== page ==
Is this what we voted for? Devastating Brexit poll sheds light on splintering UK trade
EU 'unwilling' to resolve Northern Ireland issue says MP
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The poll of 1,000 British retailers, conducted by e-commerce marketing firm iakoe, found the majority plan to halt sales to Northern Ireland by April. This is due to problems with the Northern Ireland protocol, which has caused fury and backlash in Westminster and Belfast.
Possible extensions to the Irish Sea border “grace periods” will be discussed today by the EU-UK body overseeing the Northern Ireland Brexit deal. This grace period means checks and controls on goods going from Britain to Northern Ireland are not yet fully implemented.
The company behind the research said many firms had “reached the precipice and are now having to make a final decision as to whether trading into Northern Ireland is feasible since the creation of the Irish Sea border post-Brexit”.
They added: “The results follow widespread anecdotal evidence of GB companies which previously traded with Northern Ireland now refusing to sell across the Irish Sea.”
The survey also found 42 percent of firms had seen orders cancelled after being forced to increase their prices to Northern Ireland customers to cover new administration and custom charges.
Helen White, co-founder of lighting brand houseof, told Northern Ireland’s News Letter newspaper: “Dealing with additional red tape for us is a real challenge at the moment as we’re already experiencing a sixfold increase in the cost of shipping containers from China.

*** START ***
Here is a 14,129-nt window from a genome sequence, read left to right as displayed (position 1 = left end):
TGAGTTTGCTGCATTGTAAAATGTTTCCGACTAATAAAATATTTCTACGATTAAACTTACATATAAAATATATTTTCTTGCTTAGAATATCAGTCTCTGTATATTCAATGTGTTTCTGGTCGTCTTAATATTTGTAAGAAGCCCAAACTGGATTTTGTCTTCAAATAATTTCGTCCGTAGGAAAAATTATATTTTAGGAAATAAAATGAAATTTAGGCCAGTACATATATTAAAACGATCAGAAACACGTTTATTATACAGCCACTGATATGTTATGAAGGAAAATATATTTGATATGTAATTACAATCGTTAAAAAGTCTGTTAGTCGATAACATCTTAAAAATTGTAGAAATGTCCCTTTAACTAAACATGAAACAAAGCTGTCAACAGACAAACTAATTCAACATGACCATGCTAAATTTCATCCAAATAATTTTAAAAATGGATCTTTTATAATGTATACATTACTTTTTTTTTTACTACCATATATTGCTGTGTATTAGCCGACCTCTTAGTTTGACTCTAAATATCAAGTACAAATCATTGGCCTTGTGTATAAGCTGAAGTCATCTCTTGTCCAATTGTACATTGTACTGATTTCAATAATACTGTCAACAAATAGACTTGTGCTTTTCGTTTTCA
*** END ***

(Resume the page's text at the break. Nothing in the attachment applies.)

“To begin adding further complexities to the situation by burdening increased shipping and administrative costs to Northern Ireland may simply not be viable until the Irish Sea border situation is resolved.”
Kirsty McManus, of the Institute of Directors Northern Ireland, added: “It is clear that Northern Ireland could have a competitive advantage via our dual access to Great Britain and the EU Single Market but this is being overshadowed by elements of the protocol between GB and NI which is causing friction.”
The grace periods – which cover food and parcels – are set to end in April and the UK Government has asked the EU for an extension until 2023.
According to the BBC, the issue will be discussed at the joint committee, which is jointly chaired by Cabinet Office Minister Michael Gove and European Commission Vice-President Maros Sefcovic.
Under the Brexit agreement, signed by Boris Johnson in December, Northern Ireland will remain part of the EU’s single market for goods and will enforce EU customs rules at its ports.
This means EU import rules have applied to goods entering the country from the UK since January 1.
On Monday, Irish Foreign Minister Simon Coveney said the EU was prepared to be “flexible” and “generous” in easing the effect on Northern Ireland businesses.
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However, the UK had to follow through on its commitments to the EU last December.
These commitments included a promise to give EU observers real-time access to UK customs data.
Last month, Mr Gove urged the EU to extend the grace periods after the bloc imposed Article 16, which they made a swift U-turn.
The EU did not rule out longer grace periods but it is believed the bloc will be unlikely to agree to a longer extension.
The row erupted over coronavirus vaccine supplies which prompted the EU to use the “nuclear” option of invoking Article 16.
This is part of the Northern Ireland Protocol which governs the island’s trading arrangements with the EU and Great Britain.
The protocol was one of biggest issues during negotiations between the EU and UK last year.
It was designed to keep trade flowing smoothly on the island and to avoid a hard border and checkpoints.
Article 16 is intended to be used when the protocol is unexpectedly leading to serious “economic, societal or environmental difficulties”.
After it was triggered, Boris Johnson told European Commission chief Ursula von der Leyen he had “grave concerns” and spoke to Irish counterpart Micheal Martin.
Northern Ireland’s First Minister Arlene Foster described the move as an “incredible act of hostility”.
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